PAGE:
Real Life Field Trips to Common Places your Children Need to Take
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As I’ve work with kids in various ages and locations over the years I’m always shocked at some of the responses from them. Middle schoolers who have never gone to a zoo or even a library – I guess I assumed if nothing else they would have at least taken a field trip there at school! I’m not going to lie – to me at least, most of these trips are NOT out of the ordinary but I absolutely understand that not every child has the opportunity to do these things. These are locations that require real life skills and opportunities to visit each place in an educational setting is very beneficial.
In fact chances are a lot of these are places your children have been to a zillion times and complained about being there – but it’s all about perspective. And sometimes – we just get too busy in life and don’t think beyond our to do lists and multiple errands to turn these places into a learning opportunity. I know I sure do! All I want to do is jet in and out of every stop as quickly as I can so I can get the kids back home to play! Below are some simple “field trip” ideas to common places that give your child a more “real life” and “behind the scenes” experience as opposed to just tagging along while running errands.
Grocery Store –
I get it – your kids have probably groaned about going to the grocery store a zillion times just like mine. But I can guarantee you’ll flip that right around when you make a special trip just for THEM to go shopping. From real life skills to math skills and more there are a lot of ways you can spin this and have your child begging to go to the grocery store (and saving up for it too!). The first time that my son started learning about math, money, and taxes we started small – $2. Anything in the entire store was his as long as it was $2 or less. He had to find something in his price range, figure in the taxes, and check out with cash all on his own. He was SO excited you would think we told him we were going to Disney – it’s insane how long it took him to settle on something.
I watched him weigh options over quantity, quality, consumable, etc. Move it up to full scale grocery trips, trips for just 1 meal, shopping with sales ads, buying to donate, themed purchases, gifts, etc. Tie in nutrition, bulk shopping with price comparison, etc. – you could be field tripping it to the grocery store for years. Once we handed our son the money as opposed to him just asking for food he wanted it made a HUGE difference in how he saw things.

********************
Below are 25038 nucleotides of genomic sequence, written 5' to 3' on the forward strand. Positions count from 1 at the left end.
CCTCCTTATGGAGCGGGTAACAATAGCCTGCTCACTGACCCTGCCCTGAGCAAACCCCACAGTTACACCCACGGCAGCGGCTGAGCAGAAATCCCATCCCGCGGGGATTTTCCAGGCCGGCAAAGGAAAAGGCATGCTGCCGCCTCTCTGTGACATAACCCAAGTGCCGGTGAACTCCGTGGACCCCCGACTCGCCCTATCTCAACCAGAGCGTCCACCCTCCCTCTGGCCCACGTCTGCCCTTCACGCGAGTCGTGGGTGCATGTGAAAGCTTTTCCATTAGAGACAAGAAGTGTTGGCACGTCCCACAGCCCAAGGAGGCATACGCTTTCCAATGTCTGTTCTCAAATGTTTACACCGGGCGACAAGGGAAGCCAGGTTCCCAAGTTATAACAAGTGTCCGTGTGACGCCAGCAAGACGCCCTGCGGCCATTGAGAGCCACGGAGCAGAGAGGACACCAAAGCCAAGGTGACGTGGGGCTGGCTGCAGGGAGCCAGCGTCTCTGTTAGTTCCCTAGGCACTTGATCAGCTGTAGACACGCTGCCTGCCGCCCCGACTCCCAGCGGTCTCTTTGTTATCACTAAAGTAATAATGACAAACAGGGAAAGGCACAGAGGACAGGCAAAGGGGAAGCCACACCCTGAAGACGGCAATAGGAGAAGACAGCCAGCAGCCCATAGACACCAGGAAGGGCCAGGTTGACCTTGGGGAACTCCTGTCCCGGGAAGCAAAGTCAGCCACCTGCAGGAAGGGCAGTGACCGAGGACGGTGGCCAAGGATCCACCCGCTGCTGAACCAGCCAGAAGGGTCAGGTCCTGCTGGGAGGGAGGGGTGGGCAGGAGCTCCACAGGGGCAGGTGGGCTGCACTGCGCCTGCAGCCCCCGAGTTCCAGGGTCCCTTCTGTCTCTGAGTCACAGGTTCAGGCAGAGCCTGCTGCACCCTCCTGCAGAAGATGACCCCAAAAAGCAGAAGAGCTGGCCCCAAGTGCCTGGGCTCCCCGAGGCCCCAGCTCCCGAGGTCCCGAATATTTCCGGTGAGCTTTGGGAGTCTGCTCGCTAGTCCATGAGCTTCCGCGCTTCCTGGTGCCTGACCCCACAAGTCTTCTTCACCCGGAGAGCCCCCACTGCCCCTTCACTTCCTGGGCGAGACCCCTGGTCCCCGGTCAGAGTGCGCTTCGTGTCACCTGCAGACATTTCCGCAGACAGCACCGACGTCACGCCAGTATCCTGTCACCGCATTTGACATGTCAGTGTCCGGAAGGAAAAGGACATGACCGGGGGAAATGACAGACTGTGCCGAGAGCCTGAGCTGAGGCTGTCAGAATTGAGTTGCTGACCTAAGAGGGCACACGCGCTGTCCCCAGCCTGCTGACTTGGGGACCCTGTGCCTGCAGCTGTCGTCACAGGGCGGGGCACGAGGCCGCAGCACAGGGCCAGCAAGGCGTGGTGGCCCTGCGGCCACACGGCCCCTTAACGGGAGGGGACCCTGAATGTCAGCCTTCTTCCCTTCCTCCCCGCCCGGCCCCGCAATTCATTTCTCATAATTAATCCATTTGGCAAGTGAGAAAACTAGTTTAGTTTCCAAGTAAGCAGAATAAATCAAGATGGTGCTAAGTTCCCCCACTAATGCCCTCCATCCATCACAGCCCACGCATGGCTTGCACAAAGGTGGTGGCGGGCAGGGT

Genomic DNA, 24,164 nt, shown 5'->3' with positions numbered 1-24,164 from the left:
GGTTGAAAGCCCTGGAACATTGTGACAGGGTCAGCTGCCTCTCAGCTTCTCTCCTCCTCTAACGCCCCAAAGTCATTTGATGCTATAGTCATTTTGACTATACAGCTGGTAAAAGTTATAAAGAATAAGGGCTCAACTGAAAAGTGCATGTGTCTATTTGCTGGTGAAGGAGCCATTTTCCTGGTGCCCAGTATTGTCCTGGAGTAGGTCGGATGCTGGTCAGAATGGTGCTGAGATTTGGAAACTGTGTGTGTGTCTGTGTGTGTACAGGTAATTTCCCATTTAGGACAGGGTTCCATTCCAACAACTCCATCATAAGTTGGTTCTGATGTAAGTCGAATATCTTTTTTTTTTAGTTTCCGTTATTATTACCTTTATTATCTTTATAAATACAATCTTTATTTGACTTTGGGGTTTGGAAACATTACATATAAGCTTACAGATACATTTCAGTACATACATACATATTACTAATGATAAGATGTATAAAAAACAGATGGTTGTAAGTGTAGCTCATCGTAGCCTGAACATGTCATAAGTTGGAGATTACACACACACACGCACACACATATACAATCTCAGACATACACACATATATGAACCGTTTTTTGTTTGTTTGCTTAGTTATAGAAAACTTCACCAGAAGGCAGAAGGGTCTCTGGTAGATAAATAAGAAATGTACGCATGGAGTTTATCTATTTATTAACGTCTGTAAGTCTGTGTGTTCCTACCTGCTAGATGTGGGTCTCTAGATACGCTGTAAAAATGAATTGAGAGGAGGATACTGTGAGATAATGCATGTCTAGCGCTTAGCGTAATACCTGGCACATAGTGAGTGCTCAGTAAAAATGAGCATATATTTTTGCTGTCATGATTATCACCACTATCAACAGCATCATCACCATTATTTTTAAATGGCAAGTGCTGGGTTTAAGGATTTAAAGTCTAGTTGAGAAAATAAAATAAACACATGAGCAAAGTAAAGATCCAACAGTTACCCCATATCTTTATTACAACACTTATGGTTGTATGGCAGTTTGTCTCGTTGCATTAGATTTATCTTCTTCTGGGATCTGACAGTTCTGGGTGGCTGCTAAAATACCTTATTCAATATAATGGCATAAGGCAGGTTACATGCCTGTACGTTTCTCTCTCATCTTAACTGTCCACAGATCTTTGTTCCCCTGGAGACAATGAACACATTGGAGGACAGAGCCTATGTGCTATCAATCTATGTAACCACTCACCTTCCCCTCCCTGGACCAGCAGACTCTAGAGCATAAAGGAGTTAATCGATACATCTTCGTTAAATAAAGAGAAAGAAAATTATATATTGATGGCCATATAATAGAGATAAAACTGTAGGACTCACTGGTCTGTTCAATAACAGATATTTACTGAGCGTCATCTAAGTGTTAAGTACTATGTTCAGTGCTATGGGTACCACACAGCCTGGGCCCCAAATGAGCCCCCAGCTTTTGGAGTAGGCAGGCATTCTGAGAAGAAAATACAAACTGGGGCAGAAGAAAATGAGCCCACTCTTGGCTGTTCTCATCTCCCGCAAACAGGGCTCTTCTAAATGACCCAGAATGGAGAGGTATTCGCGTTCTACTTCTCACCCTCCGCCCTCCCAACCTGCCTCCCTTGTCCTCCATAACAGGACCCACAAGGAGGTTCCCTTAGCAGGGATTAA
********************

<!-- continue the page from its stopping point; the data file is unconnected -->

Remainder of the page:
Post Office –
This is one place I still haven’t really spent a ton of time with my kids other than the occasional stop in to drop things off simply because I don’t use the post office much and we don’t have one close to us. Most post offices will give you a scheduled tour behind the scenes so kids can get a better glimpse of how the postal system works – just call ahead. Tie in the cost of gas, delivery, size of packaging, WHY you would want to rent a postal box, how they sort SO many different letters and many other things that you can spin off of this! This is a great field trip to tie into handwriting lessons as well.
This is an important location that is often time missed with kids because let’s face it – it takes time and for me it proves to be the most inconvenient trip. Time without screaming toddlers, sometimes lengthy appointments with bankers, kids in good moods, etc. Because learning to deal with money, and deal with it WELL, is so vital this is one place I started my kids at a very early age experiencing.
When each of my kids turn 5 years old I take a special day out with them and we go set up a savings account together. Any monies they receive from gifts or working they can always deposit for safe keeping into the bank – but they are not allowed to withdraw it until they are older. Every month or quarter when a statement comes in we look at it together and watch their money grow. It opens up discussions for saving/spending, interest, loans, credit cards, checks, taxes, and so many other areas that you can help build a strong foundation on from an early age.
We have been to our local public library a lot, but we actually rarely use it because we don’t live close and they have an extremely short check out date for somethings. I remember spending HOURS as a kid checking out the card catalogs (ok I might be weird!) so thankfully we don’t need those anymore! But simple procedures of how to LOOK for a book in the library, interact with the librarians, check books out, overdue fines, returning books, quiet behavior in the library, signing up to use a computer, etc. These are all good skills to have.